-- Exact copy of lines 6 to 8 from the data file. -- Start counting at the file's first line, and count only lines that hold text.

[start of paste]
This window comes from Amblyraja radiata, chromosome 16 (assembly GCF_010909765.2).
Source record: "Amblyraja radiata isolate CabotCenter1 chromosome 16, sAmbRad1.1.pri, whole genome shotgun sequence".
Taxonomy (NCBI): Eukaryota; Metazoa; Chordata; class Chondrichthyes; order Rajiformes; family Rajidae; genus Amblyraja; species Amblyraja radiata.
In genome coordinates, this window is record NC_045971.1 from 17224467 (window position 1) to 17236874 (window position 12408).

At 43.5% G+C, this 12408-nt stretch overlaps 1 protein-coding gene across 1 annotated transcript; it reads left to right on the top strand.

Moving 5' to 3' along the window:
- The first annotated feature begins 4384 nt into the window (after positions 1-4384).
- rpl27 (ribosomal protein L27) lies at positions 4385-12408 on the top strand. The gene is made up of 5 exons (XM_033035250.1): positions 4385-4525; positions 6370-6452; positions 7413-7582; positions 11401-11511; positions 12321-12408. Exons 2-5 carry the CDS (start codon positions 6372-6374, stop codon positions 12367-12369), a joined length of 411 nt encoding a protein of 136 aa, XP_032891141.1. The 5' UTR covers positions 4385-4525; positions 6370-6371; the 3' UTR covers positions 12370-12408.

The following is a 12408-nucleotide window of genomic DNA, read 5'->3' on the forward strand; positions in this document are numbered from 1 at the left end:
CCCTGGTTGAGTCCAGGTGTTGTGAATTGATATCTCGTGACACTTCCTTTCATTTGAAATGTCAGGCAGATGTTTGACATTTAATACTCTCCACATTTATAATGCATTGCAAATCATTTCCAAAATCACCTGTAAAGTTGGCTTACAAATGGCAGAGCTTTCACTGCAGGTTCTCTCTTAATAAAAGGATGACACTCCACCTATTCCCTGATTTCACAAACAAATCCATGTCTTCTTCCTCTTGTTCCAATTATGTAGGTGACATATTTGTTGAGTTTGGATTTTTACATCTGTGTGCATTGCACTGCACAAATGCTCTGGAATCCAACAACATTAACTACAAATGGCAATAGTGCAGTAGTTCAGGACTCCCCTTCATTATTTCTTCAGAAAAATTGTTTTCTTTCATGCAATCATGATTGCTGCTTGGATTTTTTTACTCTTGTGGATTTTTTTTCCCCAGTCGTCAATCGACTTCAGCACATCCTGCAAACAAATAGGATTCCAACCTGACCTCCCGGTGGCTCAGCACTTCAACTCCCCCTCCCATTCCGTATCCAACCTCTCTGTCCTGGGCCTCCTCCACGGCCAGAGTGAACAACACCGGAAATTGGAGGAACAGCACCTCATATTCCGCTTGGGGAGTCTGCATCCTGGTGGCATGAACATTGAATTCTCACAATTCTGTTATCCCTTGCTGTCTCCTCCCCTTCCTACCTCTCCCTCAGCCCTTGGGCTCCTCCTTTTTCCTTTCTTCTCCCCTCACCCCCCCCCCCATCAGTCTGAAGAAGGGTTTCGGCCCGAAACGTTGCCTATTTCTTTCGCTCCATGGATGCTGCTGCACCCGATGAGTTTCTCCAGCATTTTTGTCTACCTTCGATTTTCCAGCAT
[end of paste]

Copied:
Moving 5' to 3' along the window:
- The first annotated feature begins 4384 nt into the window (after positions 1-4384).
- rpl27 (ribosomal protein L27) lies at positions 4385-12408 on the top strand. The gene is made up of 5 exons (XM_033035250.1): positions 4385-4525; positions 6370-6452; positions 7413-7582; positions 11401-11511; positions 12321-12408. Exons 2-5 carry the CDS (start codon positions 6372-6374, stop codon positions 12367-12369), a joined length of 411 nt encoding a protein of 136 aa, XP_032891141.1. The 5' UTR covers positions 4385-4525; positions 6370-6371; the 3' UTR covers positions 12370-12408.